6. Lawn at Balliol. 7–8 Buildings at Ballio. 9. Walkway. 10. Garden.
11. Garden. 12–14 Street scene. 15 Arch that is featured in Inspector Morse and Inspector Lewis.
16. Archangel Gabriel. 17. Former Divinity School near the Bodliean Library. 18–19. Ceiling of Divinity School. 20. Building that has statue of Gabriel
21–22 Pathways in Balliol. 23–24. Cocktails in the Morse Bar in honor of Inspector Morse. 25. Interior of Blackwells Bookstore in Oxford.
26. Another shot of Blackwells. 27 Same as 17, but shot with iPhone.
September 12, 2014—Oxford is about 60 miles from London, and is reachable by either car or train. Driving in London, if you're a foreigner, is only for the legally insane, and the train is fast and relatively cheap, even in first class. We had a bit of difficulty in finding the first class cars, but once we were safely ensconced in our seats the trip was comfortable.

We caught a cab from the station and went straight to the Ashmolean Museum. Our cab driver said he was a friend of Colin Dexter, the author of the Inspector Morse mysteries that had been adapted into a long running series for British television. He told us a couple of stories about Dexter, including one about his problems with his teeth.

The Ashmolean is not as large as the British Museum, but it has quite a nice collection of artifacts including Egyptian art and monuments. They were having an exhibit about King Tut, but from the description it sounded similar to things we'd seen in DC, so we passed it by.

After the Ashmolean we visited the hotel across the street. In one episode of Inspector Morse he stops off for a quick one at the hotel bar, and they've capitalized on this by naming one of their bars the Morse Bar. This is drinks only. Cynthia had a Bellini, and I had a Heating Morse. Both were well made and satisfying.

Broad Street is the main street for much of Oxford. There are numerous pubs and shops along it, and colleges, such as Balliol, abut the street. We wanted to go to the Bodleian Library, which is a bit of a walk from the Ashmolean. We stopped at Blackwell's Bookstore, which is an enormous shop that covers four floors and one room, the Norrington Room, that at 10,000 sq. ft and 3 miles of shelving is the largest room selling books. I browsed their philosophy and classics section but didn't buy anything. We also stopped at the White Horse for lunch. The menu is typical English food, but they have a number of real, or cask beers and ales, including two that are locally produced. I had one of the local ales, The Scholar, which was good, and smooth.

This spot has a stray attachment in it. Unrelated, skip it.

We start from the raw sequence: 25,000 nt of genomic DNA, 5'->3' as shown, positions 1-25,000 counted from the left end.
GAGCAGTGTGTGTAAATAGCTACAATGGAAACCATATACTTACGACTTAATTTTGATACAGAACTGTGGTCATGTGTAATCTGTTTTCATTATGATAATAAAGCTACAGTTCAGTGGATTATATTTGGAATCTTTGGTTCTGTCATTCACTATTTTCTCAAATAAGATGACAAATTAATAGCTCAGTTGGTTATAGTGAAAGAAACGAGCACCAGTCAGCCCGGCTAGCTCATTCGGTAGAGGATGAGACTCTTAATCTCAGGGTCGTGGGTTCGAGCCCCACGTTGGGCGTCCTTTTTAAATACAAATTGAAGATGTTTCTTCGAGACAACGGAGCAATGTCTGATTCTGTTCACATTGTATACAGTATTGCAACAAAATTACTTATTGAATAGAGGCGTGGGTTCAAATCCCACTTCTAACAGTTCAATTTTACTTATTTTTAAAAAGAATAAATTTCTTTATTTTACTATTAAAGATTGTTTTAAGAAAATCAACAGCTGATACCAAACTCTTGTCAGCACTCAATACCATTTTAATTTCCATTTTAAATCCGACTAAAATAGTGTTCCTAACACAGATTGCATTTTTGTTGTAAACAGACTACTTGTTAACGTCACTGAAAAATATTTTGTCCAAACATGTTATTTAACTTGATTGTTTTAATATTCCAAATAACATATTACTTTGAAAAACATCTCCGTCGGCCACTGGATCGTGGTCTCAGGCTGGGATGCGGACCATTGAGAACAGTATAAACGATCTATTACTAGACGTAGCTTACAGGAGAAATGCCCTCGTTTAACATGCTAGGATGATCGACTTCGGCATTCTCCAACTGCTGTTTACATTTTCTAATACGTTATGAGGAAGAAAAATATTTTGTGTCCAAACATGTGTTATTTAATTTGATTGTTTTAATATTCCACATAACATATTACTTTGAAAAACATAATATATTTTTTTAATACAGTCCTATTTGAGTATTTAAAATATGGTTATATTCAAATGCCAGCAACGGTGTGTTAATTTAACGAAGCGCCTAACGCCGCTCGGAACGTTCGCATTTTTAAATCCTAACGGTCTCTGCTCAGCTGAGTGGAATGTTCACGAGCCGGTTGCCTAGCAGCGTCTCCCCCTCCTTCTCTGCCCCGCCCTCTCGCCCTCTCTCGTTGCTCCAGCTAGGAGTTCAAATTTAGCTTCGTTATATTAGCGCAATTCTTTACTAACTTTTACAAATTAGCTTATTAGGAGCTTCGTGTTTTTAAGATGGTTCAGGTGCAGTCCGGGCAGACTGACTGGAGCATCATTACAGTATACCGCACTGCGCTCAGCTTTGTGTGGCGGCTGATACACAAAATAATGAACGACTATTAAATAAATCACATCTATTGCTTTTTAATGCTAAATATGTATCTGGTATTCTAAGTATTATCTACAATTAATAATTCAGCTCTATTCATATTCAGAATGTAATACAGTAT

Balliol College is one of the many that operate under the umbrella under the umbrella of the university of Oxford, and it was the first one that we stumbled across. There's an admission charge, £2 as I recall, to view the campus. The grounds are neat, and there is a private garden that is reserved for the fellows of the college. The steps are old and worn, and Cynthia fell on one of them, but injured mostly her pride.

The Bodleian Library is the repository of a number of important works, and is one of six deposit libraries in the UK. It has holdings of over 11 million items. For the most part the library is closed to visitors, though it does have small exhibits from time to time. We saw one devoted to WW I. You can also walk around the quadrangle, and visit the Divinity School which was built in 1488. I don't believe that the school is in current use, except for university ceremonies, but it is quite beautiful, and the bosses (the knobs protruding from the intersections of the vault's ribs) are lovely. I'm not quite sure what the words spelled out on the bosses are, but I've included pictures of them in the gallery at the top of this section.

The Sheldonian theater is part of the complex that surrounds the Bodleian. Not far from the Bodleian is an arch that is seen in several episodes of Morse and Lewis. It is the arch between two parts of Hertford College. It is popularly known as the bridge of sighs. The train trip back was smooth, and this time there was no confusion over the placement of the first class car.